The 1965 Studebaker Wagonaire featured a V-8 engine.
After Studebaker closed its South Bend foundry in mid 1964, it was forced to outsource engines for its passenger cars for the first time since it purchased Continental engines for the 1927-1929 Erskine. Early in 1964, Studebaker's small engineering staff began testing both Ford and General Motors engines in the Studebaker chassis. After considerable experimentation, it opted for the latter due to the ease of conversion and availability.
The inline ohv six was a 194-cid unit that developed 120 bhp and the V-8 was a two-barrel-carb 283-cid powerplant that made 195 bhp, both of which were found in Chevrolet's Chevy II compact (CA, June 1993) and Chevelle intermediate (CA, August 1992).
Engines were purchased from GM's McKinnon Industries plant in St. Catherines, Ontario. Though loyal Studebaker owners would shun those new "Chevybakers," the engines were on a par with those they replaced and were slightly lighter in weight.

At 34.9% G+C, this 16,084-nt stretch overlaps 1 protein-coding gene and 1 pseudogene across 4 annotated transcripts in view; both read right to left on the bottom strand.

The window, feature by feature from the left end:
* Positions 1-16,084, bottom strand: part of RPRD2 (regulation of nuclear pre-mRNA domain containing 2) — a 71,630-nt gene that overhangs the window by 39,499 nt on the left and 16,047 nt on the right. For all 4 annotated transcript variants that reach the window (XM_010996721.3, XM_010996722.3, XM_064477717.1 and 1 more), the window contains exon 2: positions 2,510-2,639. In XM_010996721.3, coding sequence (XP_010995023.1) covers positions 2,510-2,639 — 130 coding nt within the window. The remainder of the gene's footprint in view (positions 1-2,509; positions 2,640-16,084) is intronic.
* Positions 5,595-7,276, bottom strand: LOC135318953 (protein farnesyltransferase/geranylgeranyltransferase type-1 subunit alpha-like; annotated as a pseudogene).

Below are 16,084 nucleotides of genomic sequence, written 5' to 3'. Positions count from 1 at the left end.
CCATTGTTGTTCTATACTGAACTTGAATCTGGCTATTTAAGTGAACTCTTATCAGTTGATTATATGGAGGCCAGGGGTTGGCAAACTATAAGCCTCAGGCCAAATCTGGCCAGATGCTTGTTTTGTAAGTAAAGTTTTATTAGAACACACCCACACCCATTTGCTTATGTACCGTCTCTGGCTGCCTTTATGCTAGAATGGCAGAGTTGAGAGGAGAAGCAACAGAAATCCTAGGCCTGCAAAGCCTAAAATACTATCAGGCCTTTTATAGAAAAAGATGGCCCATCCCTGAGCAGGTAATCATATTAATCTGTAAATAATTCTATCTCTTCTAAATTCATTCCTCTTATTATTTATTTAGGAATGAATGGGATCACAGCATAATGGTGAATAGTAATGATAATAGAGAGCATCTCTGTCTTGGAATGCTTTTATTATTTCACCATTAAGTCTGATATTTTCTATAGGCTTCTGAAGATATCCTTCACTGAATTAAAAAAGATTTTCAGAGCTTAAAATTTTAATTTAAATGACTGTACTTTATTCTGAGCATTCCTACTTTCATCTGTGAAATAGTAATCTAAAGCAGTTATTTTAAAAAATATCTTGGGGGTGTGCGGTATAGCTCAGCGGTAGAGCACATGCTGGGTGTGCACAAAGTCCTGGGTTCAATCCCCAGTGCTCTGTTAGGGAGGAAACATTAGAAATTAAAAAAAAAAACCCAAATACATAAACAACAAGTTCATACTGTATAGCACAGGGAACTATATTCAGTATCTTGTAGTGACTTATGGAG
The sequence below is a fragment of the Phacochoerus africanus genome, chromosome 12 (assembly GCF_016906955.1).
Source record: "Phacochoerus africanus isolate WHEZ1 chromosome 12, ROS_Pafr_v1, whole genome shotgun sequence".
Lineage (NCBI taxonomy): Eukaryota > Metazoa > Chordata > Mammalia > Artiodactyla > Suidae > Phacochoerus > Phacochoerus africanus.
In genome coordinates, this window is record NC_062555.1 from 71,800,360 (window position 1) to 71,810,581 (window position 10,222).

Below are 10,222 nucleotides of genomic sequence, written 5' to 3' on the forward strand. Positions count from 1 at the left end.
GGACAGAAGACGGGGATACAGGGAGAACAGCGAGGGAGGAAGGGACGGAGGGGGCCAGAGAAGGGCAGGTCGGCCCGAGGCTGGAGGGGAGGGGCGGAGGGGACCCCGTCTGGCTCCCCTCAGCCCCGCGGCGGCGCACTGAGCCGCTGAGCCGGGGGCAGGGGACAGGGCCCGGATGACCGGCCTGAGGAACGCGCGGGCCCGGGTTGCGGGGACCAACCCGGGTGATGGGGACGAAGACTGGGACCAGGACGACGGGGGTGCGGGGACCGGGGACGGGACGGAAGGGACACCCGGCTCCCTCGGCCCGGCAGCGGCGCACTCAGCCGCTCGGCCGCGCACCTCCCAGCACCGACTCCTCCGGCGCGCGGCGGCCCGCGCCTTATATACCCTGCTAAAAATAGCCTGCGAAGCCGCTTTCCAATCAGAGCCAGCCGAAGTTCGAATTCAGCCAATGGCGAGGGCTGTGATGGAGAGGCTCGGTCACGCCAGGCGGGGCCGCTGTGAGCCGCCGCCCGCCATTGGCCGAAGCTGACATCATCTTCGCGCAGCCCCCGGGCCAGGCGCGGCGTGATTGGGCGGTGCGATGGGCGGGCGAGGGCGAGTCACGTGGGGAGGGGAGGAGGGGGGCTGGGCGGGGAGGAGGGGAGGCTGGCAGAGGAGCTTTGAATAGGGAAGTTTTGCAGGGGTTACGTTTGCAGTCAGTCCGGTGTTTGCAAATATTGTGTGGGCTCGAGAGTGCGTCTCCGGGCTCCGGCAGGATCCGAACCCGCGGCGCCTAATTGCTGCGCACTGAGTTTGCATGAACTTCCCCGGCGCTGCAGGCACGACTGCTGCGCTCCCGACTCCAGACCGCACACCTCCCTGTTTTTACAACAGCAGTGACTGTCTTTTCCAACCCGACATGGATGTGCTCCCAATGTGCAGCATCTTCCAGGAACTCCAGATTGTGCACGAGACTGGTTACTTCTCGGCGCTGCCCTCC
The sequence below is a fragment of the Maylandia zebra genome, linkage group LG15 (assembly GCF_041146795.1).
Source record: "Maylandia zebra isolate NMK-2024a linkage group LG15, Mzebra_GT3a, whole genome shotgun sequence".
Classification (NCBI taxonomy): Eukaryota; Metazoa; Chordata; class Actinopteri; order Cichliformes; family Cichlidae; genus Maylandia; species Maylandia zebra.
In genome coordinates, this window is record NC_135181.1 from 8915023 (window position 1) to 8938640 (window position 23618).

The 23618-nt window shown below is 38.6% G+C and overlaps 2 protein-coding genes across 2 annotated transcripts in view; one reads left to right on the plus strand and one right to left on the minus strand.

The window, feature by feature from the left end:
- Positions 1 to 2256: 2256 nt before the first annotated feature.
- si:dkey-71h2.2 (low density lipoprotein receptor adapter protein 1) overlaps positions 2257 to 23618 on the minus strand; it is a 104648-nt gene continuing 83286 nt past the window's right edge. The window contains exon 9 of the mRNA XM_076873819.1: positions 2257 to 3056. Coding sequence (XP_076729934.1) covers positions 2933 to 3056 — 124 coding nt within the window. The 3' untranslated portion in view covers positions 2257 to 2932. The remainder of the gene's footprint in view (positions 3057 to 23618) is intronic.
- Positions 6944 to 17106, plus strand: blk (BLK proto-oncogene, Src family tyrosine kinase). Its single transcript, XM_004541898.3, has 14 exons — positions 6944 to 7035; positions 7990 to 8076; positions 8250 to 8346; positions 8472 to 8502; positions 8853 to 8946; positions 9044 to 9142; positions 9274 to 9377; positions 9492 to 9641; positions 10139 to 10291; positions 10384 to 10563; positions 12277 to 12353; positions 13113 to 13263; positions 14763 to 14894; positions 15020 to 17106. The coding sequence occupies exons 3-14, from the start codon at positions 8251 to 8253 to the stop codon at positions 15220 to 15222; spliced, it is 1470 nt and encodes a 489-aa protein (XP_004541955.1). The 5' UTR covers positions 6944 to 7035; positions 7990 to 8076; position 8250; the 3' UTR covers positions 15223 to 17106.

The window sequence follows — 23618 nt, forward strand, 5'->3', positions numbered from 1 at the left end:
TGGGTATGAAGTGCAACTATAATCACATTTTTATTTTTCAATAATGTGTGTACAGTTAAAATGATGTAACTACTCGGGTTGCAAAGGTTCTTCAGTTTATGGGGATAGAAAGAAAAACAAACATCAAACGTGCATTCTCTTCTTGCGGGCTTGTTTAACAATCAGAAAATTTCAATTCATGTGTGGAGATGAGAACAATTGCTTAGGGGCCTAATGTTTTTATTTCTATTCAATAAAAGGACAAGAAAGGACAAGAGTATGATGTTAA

The only other mechanical changes for 1965 were the introductions of transistorized ignition, flanged rear axles, and a suspended accelerator pedal -- the last two being mid-model-year additions. On Wagonaires, the fixed-roof option was not offered. All '65 Daytonas -- Wagonaires included -- came only with the V-8.
Sales in the entire model line dropped significantly, a fact reflected in the mere 1824 Wagonaires that found new buyers. Though Canadian sales were relatively strong, U.S. buyers now saw the Studebaker as an import and most opted to go car shopping elsewhere.
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